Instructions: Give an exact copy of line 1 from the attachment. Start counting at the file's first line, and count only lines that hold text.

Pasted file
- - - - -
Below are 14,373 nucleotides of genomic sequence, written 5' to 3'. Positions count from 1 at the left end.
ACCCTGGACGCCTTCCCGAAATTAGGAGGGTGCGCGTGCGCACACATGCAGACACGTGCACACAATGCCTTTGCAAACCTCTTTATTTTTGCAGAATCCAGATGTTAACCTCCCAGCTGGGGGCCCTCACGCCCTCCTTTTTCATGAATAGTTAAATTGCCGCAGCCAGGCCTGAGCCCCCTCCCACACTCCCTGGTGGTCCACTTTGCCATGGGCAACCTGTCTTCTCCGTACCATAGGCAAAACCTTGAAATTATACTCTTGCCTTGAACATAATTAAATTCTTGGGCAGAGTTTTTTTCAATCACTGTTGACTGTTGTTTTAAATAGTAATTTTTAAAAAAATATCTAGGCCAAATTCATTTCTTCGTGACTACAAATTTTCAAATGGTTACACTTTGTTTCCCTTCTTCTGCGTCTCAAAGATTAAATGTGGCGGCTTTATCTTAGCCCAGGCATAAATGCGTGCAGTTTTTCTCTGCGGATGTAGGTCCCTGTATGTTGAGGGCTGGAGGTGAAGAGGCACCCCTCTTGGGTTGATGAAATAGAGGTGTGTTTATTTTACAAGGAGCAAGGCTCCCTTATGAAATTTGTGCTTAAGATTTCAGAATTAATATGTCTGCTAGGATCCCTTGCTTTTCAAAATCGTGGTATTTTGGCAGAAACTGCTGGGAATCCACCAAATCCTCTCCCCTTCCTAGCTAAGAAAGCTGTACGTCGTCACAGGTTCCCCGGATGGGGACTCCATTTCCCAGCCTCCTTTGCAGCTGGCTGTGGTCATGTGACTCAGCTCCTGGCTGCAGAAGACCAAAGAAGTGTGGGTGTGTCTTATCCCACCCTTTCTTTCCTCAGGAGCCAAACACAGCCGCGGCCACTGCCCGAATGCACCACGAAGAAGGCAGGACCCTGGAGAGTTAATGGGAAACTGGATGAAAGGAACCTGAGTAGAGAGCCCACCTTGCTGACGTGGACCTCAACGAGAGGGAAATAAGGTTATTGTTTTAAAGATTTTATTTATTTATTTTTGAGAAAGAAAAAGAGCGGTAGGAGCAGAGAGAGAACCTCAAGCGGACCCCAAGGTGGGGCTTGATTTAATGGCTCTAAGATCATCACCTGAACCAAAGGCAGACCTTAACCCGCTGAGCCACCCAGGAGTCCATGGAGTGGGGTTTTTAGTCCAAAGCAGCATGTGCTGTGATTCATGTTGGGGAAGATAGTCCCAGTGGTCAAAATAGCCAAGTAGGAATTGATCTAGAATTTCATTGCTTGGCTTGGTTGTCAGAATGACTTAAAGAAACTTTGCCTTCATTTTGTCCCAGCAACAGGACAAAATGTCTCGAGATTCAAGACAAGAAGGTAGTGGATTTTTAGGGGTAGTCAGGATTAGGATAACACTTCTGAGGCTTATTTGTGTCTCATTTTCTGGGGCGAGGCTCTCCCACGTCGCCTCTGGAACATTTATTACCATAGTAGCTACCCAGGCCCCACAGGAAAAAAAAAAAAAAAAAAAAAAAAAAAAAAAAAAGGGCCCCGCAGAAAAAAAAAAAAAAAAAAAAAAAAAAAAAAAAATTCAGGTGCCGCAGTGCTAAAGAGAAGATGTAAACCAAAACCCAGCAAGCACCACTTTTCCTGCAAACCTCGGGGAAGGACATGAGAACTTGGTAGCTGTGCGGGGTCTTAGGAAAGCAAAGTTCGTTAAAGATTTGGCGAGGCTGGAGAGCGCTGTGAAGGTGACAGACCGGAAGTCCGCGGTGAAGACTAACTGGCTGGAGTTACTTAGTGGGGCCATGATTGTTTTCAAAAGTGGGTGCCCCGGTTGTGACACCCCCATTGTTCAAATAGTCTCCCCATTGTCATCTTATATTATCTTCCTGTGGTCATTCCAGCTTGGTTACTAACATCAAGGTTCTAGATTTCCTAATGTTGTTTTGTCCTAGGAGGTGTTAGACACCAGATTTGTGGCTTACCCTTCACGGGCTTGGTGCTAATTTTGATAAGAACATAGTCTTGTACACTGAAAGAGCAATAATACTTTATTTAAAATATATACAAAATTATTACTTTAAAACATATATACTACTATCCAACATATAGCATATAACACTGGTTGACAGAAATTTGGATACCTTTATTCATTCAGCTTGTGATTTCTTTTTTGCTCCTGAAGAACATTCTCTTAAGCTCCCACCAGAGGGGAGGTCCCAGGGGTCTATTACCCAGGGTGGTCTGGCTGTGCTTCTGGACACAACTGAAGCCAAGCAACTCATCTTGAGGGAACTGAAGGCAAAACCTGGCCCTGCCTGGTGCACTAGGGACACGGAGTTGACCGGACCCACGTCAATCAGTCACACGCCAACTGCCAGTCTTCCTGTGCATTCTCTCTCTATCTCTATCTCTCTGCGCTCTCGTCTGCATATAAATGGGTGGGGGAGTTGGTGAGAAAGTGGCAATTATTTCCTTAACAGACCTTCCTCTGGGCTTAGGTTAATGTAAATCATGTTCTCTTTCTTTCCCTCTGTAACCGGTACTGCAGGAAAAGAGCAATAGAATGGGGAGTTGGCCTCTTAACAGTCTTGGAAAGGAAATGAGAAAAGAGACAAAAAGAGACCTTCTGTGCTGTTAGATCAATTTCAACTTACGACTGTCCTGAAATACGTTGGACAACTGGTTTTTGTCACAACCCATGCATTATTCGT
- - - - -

Below are 14,373 nucleotides of genomic sequence, written 5' to 3'. Positions count from 1 at the left end.